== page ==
Continuing our look at some of the games we have to look forward to in 2023, we turn towards Aliens: Dark Descent, the upcoming team-based (single player) shooter from Focus Home and Tindalos Interactive.
What we know
Developed by Tindalos Interactive (previously responsible for the Battlefleet Gothic Armada games), Aliens: Dark Descent is a return to the world of the Alien franchise. It’s not always a happy combination, but Alien: Isolation was great and Fireteam Elite was pretty decent as well. This one, scheduled for Xbox, PlayStation and PC, has us pretty excited.
It’s a single player game, but it’s squad-based, so you’re essentially commanding a team of space marines in real-time despite an almost XCOM-like feel (due to the isometric point of view and indirect controls). Dark Descent also features different character classes with abilities you level up in order to give them special skills while also researching a tech tree as your base in order to improve your combat abilities even more.
The story campaign is grounded in an original story and features both familiar foes (from Facehuggers to Queens) and new creatures, but you’ll come under attack from Weyland-Yutani forces. Quick thinking and dynamic battle tactics are essential as you anticipate and react to enemy movements, so you might want to order your team to weld some doors shut in order to focus your firepower on a singular point of entry, only to see that other doors get broken down in the heat of battle.
What we saw
We were invited by Focus Entertainment to see a developer-led demo for Aliens – Dark Descent. During the (hands-off) demo, we saw lengthy overview of gameplay mechanics through live gameplay, exploring what Dark Descent will play like.
What we thought
As much as we enjoyed Alien: Isolation, we love that Dark Descent is much more aligned with James Cameron’s sequel than with Ridley Scott’s original. The more action-oriented approach is a great natural fit for a video game, and the squad-based dynamic of the film carry over extremely well to a team-based shooter.
With dimly lit space stations partly overgrown with organic matter and some cool lighting and fire effects, Aliens: Dark Descent also does a great job of recreating the atmosphere of the film. The isometric point of view also works well in this regard – when you’ve secured you and your team in a room and welded the doors shut, it’s a harrowing sight to see xenomorphs floor the hallways outside, looking for a way in. You know they eventually will, so tensions are always high.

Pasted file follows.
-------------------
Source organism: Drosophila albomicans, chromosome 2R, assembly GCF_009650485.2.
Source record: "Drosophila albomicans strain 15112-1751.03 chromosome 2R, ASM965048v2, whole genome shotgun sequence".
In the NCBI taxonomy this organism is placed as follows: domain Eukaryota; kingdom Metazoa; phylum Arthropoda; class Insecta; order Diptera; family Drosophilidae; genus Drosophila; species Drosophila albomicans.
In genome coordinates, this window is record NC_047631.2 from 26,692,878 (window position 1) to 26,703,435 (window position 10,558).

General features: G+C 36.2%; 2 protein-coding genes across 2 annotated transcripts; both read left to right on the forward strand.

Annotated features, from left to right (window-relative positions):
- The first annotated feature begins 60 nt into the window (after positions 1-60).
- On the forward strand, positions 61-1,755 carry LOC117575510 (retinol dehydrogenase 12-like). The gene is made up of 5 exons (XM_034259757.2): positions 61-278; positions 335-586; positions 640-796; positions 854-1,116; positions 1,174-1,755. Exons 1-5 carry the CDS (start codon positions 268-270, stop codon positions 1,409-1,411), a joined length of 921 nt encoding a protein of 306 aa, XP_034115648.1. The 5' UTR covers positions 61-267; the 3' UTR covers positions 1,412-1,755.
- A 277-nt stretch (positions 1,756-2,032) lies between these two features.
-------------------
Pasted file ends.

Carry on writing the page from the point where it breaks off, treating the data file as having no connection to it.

To relieve some of that, you can set up motion sensors and automated turrets to give you support and some advance warning when danger is close, but there’s little room to relax. Getting a moment of peace is important though, as keeping your team’s sanity at a normal level is one of the gameplay mechanics here. That’s in addition to managing your health and inventory, as both are finite resources as well.
One thing we wish that Dark Descent had was support for local/online multiplayer, with each player controlling a squad member and working together. It might be harder to implement because of the squad leader/management aspect of things, but because this one looks like “The Ascent meets Aliens” it seems like too much of a good thought to pass up – maybe in a separate game mode, please?
Anyway, we can see XCOM purists lamenting the fact that they’re not getting a turn-based take on the popular Alien IP here as the cycle of planning, anticipating and reacting would lend itself well to an Aliens game, but we’re definitely down for what the developers are going for here. Aliens is an action film, and being in control of the action rather than just issuing orders is a good way of getting that across. Our main concern would be the pacing of things though, as Aliens works so well because there are moments of suspense, moments of relative peace and quiet and then sequences of edge of the seat action. If Tindalos can manage that for Dark Descent, this could turn out great – we can’t wait to see more of it.